Hamburger WhoDunIt Part VII: Those Amazing Menches Boys

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(The seventh part in a series of seven)

Brothers Charles and Frank Menches were prolific concessionaires. They didn’t start that way. By the time he was twenty, Charles had a “successful season” with the Bob Stickney circus. Contemporary reporters called him a “thoroughly proficient” trapeze artist.1 After spending several years as a high wire and trapeze artist with the Bob Stickney circus and the Old John Robinson circus, Charles decided to enter the concession business full-time with his brother Frank in 1884.2

Frank, six years younger than Charles, was no slouch when it came to athleticism, either. He was an award-winning bicycle racer, competing into his early twenties.3,4

Born in Canton, Ohio, the brothers dove into multiple business ventures at an early age. While working with the circus, Charles began dabbling in concession sales. Very quickly, he Continue Reading “Hamburger WhoDunIt Part VII: Those Amazing Menches Boys”

Hamburger WhoDunit Part II: The Shrine of the Four (and a half?)

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(The second episode in a series of seven)

“You will not apply my precept,” he said, shaking his head. “How often have I said to you that when you have eliminated the impossible, whatever remains, however improbable, must be the truth?”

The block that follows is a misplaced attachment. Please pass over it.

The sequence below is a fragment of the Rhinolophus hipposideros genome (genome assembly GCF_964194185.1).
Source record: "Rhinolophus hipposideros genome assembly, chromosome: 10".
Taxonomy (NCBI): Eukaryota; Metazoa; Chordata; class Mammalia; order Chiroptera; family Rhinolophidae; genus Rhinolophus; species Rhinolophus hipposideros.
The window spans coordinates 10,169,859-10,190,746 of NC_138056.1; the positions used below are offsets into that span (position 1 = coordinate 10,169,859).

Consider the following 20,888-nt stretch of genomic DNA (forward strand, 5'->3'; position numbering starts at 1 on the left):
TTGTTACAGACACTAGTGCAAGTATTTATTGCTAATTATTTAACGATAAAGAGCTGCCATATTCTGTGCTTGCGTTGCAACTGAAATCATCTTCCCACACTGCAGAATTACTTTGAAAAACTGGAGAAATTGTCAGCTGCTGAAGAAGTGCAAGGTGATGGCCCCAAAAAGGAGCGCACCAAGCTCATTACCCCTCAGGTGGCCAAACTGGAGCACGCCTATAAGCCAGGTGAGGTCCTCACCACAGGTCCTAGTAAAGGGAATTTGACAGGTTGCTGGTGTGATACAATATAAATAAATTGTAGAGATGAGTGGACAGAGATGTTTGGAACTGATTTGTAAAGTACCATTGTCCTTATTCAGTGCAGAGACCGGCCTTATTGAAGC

Illustration from the Monday, July 23, 1894 edition of the San Francisco Chronicle

Thus spoke crime fighting sleuth Sherlock Holmes in The Sign of the Four, Sir Arthur Conan Doyle’s second novel featuring his most-popular character, as published in the February 1890 issue of Lippincott’s Monthly Magazine. By coincidence, the most noted hamburger origin stories occurred within a few years on either side of this date. It’s fitting, then, that we employ the deductive techniques of the Baker Street mastermind in attempting to solve one of histories greatest culinary mysteries: Who sold the first hamburger.

First, as in all good police thrillers, let’s take a look at our line-up of suspects (in reverse chronological order). In each case, their hometowns have created what amounts to a shrine to their claims. We count them as four and a half because two are inexorably tied together. Still, for our purposes we’ll untie them. Here’s the line-up:Continue Reading “Hamburger WhoDunit Part II: The Shrine of the Four (and a half?)”